“My father thought pregnant women were disgusting; he said that to my sister and to me. I was very proud of my pregnancy and I pointed out to my Catholic father that it was something God had given us after all. He didn’t care about that; a pregnant belly and breastfeeding too… he thought it was gross. There is undoubtedly a story behind this, because such an aversion… it touches you when your father treats such topics that way. In any case, he had trouble with physicality and sexuality. We never saw our parents naked, but he did have an opinion about my body and he could also belittle me. As a child I was a bit chubby and that’s why I was called ‘Plompie’ and for years I kept getting negative comments about my appearance. During puberty I became more vocal, partly because I was appreciated at school for my discussion skills. Then again, I paid a price for my critical attitude: it increased the tension at home and made me very depressed. I started to hyperventilate, became stiff as a board, could hardly get out of bed and got all kinds of physical complaints. As a result, my performance at school dropped drastically. My father said I was lazy and that in my room I did not give a fuck about anything and that was why I got such bad grades, but yeah… I was just deeply unhappy and intensely lonely… The strange thing is that, even now, I often get along very well with people who are intellectually well versed. I feel comfortable with them and I have the feeling that they understand what I am saying when I share my story with them.” Simone tells how that loneliness led to her developing her imagination and talking to fictional people in her secret make-believe world.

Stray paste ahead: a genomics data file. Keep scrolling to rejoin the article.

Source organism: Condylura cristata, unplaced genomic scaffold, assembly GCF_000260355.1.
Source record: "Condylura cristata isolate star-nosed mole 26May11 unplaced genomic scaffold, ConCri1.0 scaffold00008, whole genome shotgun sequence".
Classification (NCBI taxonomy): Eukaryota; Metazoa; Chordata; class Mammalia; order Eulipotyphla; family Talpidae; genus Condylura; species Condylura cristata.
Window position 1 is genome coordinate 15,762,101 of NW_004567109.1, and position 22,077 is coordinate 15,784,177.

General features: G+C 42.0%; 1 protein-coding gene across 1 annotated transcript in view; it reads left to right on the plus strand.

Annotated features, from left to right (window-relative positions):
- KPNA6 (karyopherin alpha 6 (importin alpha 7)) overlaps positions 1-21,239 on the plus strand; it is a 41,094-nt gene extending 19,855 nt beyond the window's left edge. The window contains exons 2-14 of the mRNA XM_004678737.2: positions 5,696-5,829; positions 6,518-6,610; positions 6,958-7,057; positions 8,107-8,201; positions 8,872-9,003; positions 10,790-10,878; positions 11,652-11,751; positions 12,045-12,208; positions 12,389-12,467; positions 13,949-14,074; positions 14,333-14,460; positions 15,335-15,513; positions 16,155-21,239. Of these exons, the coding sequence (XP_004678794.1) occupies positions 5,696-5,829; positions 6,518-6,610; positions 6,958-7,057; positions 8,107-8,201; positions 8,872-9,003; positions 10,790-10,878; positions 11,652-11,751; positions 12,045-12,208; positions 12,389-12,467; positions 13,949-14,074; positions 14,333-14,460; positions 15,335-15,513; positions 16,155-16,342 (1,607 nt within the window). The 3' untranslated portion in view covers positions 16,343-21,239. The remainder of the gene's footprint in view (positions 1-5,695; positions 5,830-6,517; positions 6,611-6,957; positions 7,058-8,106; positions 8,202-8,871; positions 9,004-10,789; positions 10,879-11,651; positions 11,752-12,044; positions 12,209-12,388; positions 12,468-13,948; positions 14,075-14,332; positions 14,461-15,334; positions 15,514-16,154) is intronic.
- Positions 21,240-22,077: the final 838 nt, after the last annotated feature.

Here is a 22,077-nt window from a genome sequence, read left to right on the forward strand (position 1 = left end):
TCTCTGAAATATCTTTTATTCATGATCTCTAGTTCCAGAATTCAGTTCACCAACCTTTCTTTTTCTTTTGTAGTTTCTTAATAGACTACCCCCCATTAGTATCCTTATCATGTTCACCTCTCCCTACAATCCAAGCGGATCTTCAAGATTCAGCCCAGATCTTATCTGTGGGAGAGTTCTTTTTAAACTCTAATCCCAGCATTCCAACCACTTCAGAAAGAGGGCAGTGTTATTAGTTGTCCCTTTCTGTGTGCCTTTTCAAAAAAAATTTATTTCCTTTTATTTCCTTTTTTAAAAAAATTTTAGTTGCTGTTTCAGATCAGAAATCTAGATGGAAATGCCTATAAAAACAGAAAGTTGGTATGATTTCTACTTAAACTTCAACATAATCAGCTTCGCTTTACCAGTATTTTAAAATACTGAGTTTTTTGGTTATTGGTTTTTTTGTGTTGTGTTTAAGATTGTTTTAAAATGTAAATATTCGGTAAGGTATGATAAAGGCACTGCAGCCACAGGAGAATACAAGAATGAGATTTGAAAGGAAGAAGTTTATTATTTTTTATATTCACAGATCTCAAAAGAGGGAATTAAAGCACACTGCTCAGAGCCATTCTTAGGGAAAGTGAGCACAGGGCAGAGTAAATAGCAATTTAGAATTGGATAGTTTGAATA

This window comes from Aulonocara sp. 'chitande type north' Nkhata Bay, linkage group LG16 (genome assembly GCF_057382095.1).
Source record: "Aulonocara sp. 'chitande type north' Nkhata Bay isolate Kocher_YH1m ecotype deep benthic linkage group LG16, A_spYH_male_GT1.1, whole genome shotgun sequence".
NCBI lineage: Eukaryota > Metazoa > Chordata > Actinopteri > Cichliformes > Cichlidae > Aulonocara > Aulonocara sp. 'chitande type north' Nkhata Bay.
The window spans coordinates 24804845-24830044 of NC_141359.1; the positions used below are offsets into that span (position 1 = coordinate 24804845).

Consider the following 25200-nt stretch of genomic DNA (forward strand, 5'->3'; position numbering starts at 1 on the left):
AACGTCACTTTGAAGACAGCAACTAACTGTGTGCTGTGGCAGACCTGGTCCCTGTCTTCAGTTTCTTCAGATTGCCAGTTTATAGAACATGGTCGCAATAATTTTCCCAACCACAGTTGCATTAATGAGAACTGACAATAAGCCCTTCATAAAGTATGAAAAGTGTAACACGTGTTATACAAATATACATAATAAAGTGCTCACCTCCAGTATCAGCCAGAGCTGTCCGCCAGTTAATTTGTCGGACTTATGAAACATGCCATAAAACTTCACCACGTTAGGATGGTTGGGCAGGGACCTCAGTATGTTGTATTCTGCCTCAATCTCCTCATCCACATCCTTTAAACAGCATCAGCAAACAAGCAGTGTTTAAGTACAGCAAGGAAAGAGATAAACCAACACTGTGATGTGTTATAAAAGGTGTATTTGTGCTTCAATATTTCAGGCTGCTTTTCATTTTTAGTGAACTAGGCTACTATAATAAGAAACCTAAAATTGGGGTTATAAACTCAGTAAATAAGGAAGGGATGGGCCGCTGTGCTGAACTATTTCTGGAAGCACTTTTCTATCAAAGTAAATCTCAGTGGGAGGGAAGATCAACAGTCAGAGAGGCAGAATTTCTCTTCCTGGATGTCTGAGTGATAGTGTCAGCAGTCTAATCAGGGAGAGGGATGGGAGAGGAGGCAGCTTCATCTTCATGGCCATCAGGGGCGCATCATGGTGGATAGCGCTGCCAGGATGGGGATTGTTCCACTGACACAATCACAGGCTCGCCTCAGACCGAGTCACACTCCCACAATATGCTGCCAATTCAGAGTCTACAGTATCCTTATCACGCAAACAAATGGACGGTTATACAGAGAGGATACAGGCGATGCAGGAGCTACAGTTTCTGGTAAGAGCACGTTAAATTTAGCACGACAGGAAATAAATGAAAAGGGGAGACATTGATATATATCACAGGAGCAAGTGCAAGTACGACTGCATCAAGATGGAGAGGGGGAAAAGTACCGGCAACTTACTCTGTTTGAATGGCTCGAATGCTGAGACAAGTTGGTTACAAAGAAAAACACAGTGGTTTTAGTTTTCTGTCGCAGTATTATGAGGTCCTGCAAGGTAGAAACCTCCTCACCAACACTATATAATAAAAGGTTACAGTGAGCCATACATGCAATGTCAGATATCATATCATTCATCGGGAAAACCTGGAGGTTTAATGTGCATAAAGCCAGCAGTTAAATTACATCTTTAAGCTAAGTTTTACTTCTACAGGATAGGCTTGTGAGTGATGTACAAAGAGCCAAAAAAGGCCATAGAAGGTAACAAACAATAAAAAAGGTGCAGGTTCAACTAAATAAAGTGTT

The disappointments continued for years: no interest in her studies, no financial support for study costs, no phone calls to find out how she was while she lived in her student room, her father’s absence at her graduation, no attention to holiday stories (but the parents’ stories in the spotlight), a cold demeanor and mean comments from her parents after she had a miscarriage, always fearing to stand up for herself because guarding her own boundaries always led to arguments and sanctions, standing up for others out of a deep need for harmony and an effort to keep or restore the peace but then again becoming disappointed or being blamed, emotional blackmail and threats (‘If you don’t like it, then you can leave!’)… it is too much to mention and it has moved her and made her vulnerable. In her own words, it has shaped her into a ‘pleaser’, based on the fear of not belonging at all and seeing everything fall apart. For years, the fact that she contributed the largest part of the family income also played a role; she did not want to jeopardise that, but because of that she lost touch with her authentic self. The pressure she has felt since childhood has gotten heavier and heavier and that is why she has now decided to work diligently on her mental health.